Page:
Common Questions Facing Applicants for U.S. Citizenship
July 11, 2003
The requirements to become a U.S. citizen by way of an N-400 Application for Naturalization are generally not complicated, although situations frequently arise where significant questions regarding an applicant’s eligibility are raised.
General Requirements for Naturalization:
- The applicant must be at least 18 years of age and a lawful permanent resident for 5 years. For those who are married to a U.S. citizen, the requirement is only 3 years or residence, although the applicant must have been married to and living with that U.S. citizen spouse for at least 3 years to qualify for this shortened eligibility period.
- The applicant must demonstrate “good moral character” during the qualifying 5 or 3 year period.
- The applicant must not have been absent from the U.S. for 1 year or more during any single stay outside the U.S. over the course of the qualifying 5 or 3 year period AND the applicant must not have been absent from the U.S. an aggregate of more than half of the qualifying time. Absences of more than 6 months, but less than a year, during the qualifying period can be problematic, depending on the circumstances.
- Applicants must demonstrate the ability to read, write and speak English along with a basic knowledge of U.S. government and history. Certain exceptions are made for various classes of older residents who have been residing in the U.S. for extended periods, as well as for individuals with physical and mental disabilities.
Naturalization Requirements Questions and Issues
Q: Can I submit my application prior to accumulating the requisite period of residence?
A: Yes. Applications can be filed during the 90 day window prior to accumulating the necessary years of residence.
Q: What if I was the subject of criminal charges during or even before the qualifying period?
A: Generally, criminal charges that are dismissed do not pose any eligibility problems, as long as the applicant discloses the fact that they were arrested (it will show up on the fingerprint report anyway). Criminal charges that lead to a conviction will definitely affect eligibility, even convictions for driving under the influence and even some convictions taking place prior to the eligibility period. Given the complexity of the law in this area, as well as the potential deportation consequences, I would advise all applicants with criminal backgrounds to consult an attorney before submitting an Application for Naturalization.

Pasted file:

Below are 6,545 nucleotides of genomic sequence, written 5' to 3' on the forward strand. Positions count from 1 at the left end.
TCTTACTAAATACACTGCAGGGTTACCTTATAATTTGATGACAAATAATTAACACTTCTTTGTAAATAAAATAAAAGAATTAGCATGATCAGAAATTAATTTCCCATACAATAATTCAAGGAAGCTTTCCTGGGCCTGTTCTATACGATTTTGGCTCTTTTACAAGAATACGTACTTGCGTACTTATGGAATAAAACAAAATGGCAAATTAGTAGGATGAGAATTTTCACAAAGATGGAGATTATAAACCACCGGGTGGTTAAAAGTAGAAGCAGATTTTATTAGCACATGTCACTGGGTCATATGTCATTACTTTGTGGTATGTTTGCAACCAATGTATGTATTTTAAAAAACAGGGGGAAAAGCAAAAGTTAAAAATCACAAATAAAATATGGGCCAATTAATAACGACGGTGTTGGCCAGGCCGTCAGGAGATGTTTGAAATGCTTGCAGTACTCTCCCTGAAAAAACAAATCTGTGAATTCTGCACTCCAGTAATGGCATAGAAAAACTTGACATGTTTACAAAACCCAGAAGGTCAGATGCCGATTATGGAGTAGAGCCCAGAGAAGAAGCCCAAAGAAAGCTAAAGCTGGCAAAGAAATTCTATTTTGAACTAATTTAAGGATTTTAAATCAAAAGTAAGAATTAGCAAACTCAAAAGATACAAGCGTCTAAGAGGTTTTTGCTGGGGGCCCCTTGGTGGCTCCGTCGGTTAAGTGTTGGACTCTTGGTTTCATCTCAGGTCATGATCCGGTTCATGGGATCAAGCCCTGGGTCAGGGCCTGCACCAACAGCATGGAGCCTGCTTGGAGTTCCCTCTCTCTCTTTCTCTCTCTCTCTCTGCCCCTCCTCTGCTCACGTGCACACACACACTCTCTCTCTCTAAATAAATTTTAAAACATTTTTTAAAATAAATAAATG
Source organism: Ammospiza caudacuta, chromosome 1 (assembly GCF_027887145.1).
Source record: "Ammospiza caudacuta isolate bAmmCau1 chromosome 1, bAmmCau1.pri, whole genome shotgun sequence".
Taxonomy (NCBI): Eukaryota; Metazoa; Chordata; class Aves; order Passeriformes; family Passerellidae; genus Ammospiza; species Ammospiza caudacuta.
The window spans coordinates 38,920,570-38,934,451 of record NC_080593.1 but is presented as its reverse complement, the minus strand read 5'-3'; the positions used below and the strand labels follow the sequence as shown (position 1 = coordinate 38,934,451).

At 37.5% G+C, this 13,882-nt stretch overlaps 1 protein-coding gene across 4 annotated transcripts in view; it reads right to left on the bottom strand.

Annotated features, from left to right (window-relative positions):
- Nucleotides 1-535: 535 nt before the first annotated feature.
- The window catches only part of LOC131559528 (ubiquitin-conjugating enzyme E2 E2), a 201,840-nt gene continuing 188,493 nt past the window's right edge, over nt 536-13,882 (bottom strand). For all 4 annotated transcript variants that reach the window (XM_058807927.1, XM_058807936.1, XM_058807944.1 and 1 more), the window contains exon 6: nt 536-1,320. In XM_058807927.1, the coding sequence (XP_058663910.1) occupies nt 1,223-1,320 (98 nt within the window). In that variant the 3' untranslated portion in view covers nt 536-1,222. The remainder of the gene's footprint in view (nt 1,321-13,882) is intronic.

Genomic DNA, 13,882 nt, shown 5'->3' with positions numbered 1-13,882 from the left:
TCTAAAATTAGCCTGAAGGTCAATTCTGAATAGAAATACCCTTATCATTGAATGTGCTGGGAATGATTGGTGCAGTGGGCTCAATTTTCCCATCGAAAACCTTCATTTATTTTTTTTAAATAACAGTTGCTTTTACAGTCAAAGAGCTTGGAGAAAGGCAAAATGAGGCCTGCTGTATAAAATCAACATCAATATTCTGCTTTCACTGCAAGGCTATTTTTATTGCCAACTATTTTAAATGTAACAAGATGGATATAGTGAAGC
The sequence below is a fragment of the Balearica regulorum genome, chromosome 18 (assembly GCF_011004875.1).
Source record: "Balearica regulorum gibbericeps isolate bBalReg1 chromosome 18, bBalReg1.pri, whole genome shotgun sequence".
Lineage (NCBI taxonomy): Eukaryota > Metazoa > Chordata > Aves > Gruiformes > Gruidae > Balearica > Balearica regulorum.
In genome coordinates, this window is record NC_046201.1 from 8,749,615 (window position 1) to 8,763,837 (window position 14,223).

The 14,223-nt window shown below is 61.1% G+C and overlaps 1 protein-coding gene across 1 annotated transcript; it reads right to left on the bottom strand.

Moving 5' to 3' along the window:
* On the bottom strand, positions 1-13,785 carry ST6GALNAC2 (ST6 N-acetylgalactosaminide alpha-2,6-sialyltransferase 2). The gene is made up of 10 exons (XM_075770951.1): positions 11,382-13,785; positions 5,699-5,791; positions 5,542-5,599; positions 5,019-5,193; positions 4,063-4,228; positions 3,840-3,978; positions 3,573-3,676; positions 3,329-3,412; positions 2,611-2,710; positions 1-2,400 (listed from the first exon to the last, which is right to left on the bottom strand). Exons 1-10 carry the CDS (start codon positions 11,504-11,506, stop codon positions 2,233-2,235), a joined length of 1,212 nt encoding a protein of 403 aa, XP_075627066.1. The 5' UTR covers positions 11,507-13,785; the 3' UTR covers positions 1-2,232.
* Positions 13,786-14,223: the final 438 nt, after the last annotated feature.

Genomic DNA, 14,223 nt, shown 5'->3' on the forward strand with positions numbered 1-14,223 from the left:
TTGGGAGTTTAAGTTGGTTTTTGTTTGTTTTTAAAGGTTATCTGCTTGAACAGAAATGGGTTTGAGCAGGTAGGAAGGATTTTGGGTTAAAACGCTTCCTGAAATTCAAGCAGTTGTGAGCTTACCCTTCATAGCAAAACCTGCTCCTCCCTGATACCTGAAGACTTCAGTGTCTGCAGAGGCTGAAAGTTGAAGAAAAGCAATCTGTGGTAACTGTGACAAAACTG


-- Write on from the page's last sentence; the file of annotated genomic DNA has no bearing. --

Q: What if I no longer reside with my U.S. citizen spouse, and the basis of my application was a 3 year qualifying residence period?
A: Unlike the 5 year qualifying period, applicants who apply based on a three year eligibility period carry the burden of demonstrating that they continue to reside with their U.S. citizen spouse up through the time of their interview and their oath ceremony.
Q: How will absences of longer than 180 days – but less than a year, affect my eligibility?
A: Applicants with such absences during the qualifying period will have the burden of demonstrating to the CIS (formerly INS) that they did not abandon their residence during this period, and therefore the extended departure should not constitute a break in the qualifying residency period. Factors considered by the CIS in assessing the nature of the departure include: did the applicant take work overseas? Did the applicant maintain a place of residence, bank account, business affiliation, employment ties, etc. in the U.S. during their departure? What was the intention of the applicant at the time they departed?
As far as processing times are concerned, applicants in Illinois are generally scheduled for their interview within 6 to 8 months from the date of application. Approved applicants are generally scheduled for their oath ceremony within the following 90 day period, although extended security clearance protocols have been delaying the scheduling of oath ceremonies for many applicants.
PUBLISHED July 11, 2003 – “IMMIGRATION LAW FORUM”
Copyright © 2003-2008, By Law Offices of Richard Hanus, Chicago, Illinois